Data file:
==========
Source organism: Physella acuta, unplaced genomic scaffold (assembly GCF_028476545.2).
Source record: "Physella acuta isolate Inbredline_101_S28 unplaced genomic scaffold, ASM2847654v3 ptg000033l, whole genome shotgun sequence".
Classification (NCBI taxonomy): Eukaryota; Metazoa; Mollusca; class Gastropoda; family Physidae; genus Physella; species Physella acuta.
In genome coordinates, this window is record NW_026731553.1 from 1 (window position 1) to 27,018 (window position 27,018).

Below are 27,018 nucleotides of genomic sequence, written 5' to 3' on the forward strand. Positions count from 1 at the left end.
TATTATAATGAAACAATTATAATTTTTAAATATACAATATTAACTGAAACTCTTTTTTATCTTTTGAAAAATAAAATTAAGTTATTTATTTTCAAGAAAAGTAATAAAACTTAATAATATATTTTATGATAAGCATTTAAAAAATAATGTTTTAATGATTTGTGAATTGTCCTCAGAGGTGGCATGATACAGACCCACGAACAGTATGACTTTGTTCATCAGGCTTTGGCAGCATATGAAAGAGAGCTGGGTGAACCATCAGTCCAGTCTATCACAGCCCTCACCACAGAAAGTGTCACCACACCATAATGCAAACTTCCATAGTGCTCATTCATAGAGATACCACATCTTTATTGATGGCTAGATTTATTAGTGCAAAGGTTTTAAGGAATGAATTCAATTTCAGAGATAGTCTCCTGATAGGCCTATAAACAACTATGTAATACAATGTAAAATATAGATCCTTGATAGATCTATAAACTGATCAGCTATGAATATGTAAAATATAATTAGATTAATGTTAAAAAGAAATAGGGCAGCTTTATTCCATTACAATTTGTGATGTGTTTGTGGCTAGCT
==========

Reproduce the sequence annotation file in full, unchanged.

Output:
Source organism: Physella acuta, unplaced genomic scaffold (assembly GCF_028476545.2).
Source record: "Physella acuta isolate Inbredline_101_S28 unplaced genomic scaffold, ASM2847654v3 ptg000033l, whole genome shotgun sequence".
Classification (NCBI taxonomy): Eukaryota; Metazoa; Mollusca; class Gastropoda; family Physidae; genus Physella; species Physella acuta.
In genome coordinates, this window is record NW_026731553.1 from 1 (window position 1) to 27,018 (window position 27,018).

Below are 27,018 nucleotides of genomic sequence, written 5' to 3' on the forward strand. Positions count from 1 at the left end.
TATTATAATGAAACAATTATAATTTTTAAATATACAATATTAACTGAAACTCTTTTTTATCTTTTGAAAAATAAAATTAAGTTATTTATTTTCAAGAAAAGTAATAAAACTTAATAATATATTTTATGATAAGCATTTAAAAAATAATGTTTTAATGATTTGTGAATTGTCCTCAGAGGTGGCATGATACAGACCCACGAACAGTATGACTTTGTTCATCAGGCTTTGGCAGCATATGAAAGAGAGCTGGGTGAACCATCAGTCCAGTCTATCACAGCCCTCACCACAGAAAGTGTCACCACACCATAATGCAAACTTCCATAGTGCTCATTCATAGAGATACCACATCTTTATTGATGGCTAGATTTATTAGTGCAAAGGTTTTAAGGAATGAATTCAATTTCAGAGATAGTCTCCTGATAGGCCTATAAACAACTATGTAATACAATGTAAAATATAGATCCTTGATAGATCTATAAACTGATCAGCTATGAATATGTAAAATATAATTAGATTAATGTTAAAAAGAAATAGGGCAGCTTTATTCCATTACAATTTGTGATGTGTTTGTGGCTAGCT